Social media companies will be forced to sign up to a code of practice as well as completely new requirements to assist the police in investigating criminal activity online.

The government will be looking at legislation passed in Germany last year requiring social media platforms to remove illegal hate speech within 24 hours or face fines of up to 50 million euros.

The German law was vociferously opposed by human rights groups as well as industry representatives who warned the item could lead to censorship as well as an unmanageable burden on smaller websites.

the item encountered problems in its first few months when a satirical magazine as well as a political street artist had their content blocked.

The government will be set to introduce age verification for social media platforms, after ministers raised concerns in which children are currently only required to tick a box saying they are over the age of 13.

DCMS has previously indicated in which the item could seek to impose mandatory transparency reports on social media platforms as well as implement the recommendations of the Law Commission review into online communications.

the item has also introduced legislation to block pornography sites in which refuse to use age verification controls.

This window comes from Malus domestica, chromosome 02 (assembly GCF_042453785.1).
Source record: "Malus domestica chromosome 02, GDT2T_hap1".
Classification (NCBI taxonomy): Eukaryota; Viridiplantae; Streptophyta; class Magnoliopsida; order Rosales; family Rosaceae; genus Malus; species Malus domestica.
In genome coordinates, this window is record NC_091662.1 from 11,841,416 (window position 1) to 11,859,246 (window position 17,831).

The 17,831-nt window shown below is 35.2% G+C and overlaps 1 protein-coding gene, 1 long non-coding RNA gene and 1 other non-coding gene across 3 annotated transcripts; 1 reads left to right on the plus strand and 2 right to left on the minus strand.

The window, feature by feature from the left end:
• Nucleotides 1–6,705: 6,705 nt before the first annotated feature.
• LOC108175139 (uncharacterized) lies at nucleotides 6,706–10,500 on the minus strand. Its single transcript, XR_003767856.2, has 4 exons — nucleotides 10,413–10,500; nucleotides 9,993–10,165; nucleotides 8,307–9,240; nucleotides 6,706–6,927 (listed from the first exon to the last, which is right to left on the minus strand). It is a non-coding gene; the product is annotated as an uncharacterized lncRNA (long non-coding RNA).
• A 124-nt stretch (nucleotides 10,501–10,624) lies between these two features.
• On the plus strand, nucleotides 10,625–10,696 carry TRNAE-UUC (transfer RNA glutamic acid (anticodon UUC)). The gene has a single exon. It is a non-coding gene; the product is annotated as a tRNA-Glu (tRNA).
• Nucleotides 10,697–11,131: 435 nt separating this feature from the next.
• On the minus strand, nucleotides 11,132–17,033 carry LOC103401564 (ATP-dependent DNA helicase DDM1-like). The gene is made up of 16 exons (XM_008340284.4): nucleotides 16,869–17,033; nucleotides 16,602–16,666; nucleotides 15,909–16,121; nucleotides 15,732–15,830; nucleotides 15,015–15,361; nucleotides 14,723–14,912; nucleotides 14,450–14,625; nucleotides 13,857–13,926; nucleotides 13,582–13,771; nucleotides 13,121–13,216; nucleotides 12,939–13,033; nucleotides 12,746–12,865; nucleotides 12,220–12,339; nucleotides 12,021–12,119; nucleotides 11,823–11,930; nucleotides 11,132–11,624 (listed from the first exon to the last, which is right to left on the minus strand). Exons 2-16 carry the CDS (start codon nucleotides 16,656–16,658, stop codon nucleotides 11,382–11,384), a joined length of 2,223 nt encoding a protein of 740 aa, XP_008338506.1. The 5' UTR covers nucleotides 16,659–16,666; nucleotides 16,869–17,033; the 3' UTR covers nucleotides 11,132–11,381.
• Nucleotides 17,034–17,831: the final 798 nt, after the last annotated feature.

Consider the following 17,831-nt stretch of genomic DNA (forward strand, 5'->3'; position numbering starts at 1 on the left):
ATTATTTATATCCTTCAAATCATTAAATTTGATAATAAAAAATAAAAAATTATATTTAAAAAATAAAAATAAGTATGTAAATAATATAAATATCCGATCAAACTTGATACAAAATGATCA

The proposal for a completely new regulator of online social harms will raise significant questions about the government’s ability to make tech firms based outside the UK liable for content in which users post on their platforms, how hate speech will be sanctioned, as well as how to determine what non-illegal content merits state-backed oversight.

BuzzFeed News understands concerns have been raised in Whitehall in which the regulation of non-illegal content will spark opposition through free speech campaigners as well as MPs.

There are also fears internally in which some of the measures being considered, including blocking websites in which do not adhere to the completely new regulations, are so draconian in which they will generate considerable opposition.

On Tuesday, the head of Ofcom Sharon White called for tech companies to be regulated from the same way as the mobile phone as well as broadband industries.

“The boundaries between broadcasting as well as the online world are being redrawn. This specific has implications for the public’s understanding of what protections apply online, versus traditional media,” White said, arguing in which “certain principles through broadcasting regulation could be relevant as policymakers consider issues around online protection”.

yet doubts have long been raised inside the tech industry as to how state-backed regulation of social media could work, the resources the item could require to do so successfully, as well as whether the item will be even possible to impose a legal framework on firms headquartered from the US as well as elsewhere.

A government spokesperson confirmed to BuzzFeed News in which the plans could be unveiled later This specific year. “This specific winter we will publish a White Paper, setting out completely new laws to tackle the full range of online harms as well as set clear responsibilities for tech companies to keep UK citizens safe,” they said. “We are considering all options, including what legislation will be necessary as well as whether a regulator will be needed.”